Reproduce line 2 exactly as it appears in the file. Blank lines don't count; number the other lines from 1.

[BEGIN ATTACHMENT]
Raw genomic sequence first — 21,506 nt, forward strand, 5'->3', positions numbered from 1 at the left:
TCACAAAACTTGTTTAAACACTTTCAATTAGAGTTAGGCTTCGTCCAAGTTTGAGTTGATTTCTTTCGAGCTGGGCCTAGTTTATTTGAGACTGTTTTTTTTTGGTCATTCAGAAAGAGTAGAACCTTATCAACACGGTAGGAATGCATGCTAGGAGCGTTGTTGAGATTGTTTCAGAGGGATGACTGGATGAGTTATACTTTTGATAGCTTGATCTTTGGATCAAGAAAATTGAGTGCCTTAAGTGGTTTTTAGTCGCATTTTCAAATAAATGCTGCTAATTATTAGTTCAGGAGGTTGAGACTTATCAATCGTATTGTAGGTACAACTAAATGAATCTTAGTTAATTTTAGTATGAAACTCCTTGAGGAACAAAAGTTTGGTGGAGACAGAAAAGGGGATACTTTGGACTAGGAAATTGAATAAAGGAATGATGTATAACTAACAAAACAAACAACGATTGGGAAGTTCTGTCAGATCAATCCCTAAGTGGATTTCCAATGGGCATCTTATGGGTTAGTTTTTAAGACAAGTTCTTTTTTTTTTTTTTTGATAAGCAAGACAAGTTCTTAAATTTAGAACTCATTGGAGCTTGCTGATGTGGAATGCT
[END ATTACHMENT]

TCACAAAACTTGTTTAAACACTTTCAATTAGAGTTAGGCTTCGTCCAAGTTTGAGTTGATTTCTTTCGAGCTGGGCCTAGTTTATTTGAGACTGTTTTTTTTTGGTCATTCAGAAAGAGTAGAACCTTATCAACACGGTAGGAATGCATGCTAGGAGCGTTGTTGAGATTGTTTCAGAGGGATGACTGGATGAGTTATACTTTTGATAGCTTGATCTTTGGATCAAGAAAATTGAGTGCCTTAAGTGGTTTTTAGTCGCATTTTCAAATAAATGCTGCTAATTATTAGTTCAGGAGGTTGAGACTTATCAATCGTATTGTAGGTACAACTAAATGAATCTTAGTTAATTTTAGTATGAAACTCCTTGAGGAACAAAAGTTTGGTGGAGACAGAAAAGGGGATACTTTGGACTAGGAAATTGAATAAAGGAATGATGTATAACTAACAAAACAAACAACGATTGGGAAGTTCTGTCAGATCAATCCCTAAGTGGATTTCCAATGGGCATCTTATGGGTTAGTTTTTAAGACAAGTTCTTTTTTTTTTTTTTTGATAAGCAAGACAAGTTCTTAAATTTAGAACTCATTGGAGCTTGCTGATGTGGAATGCT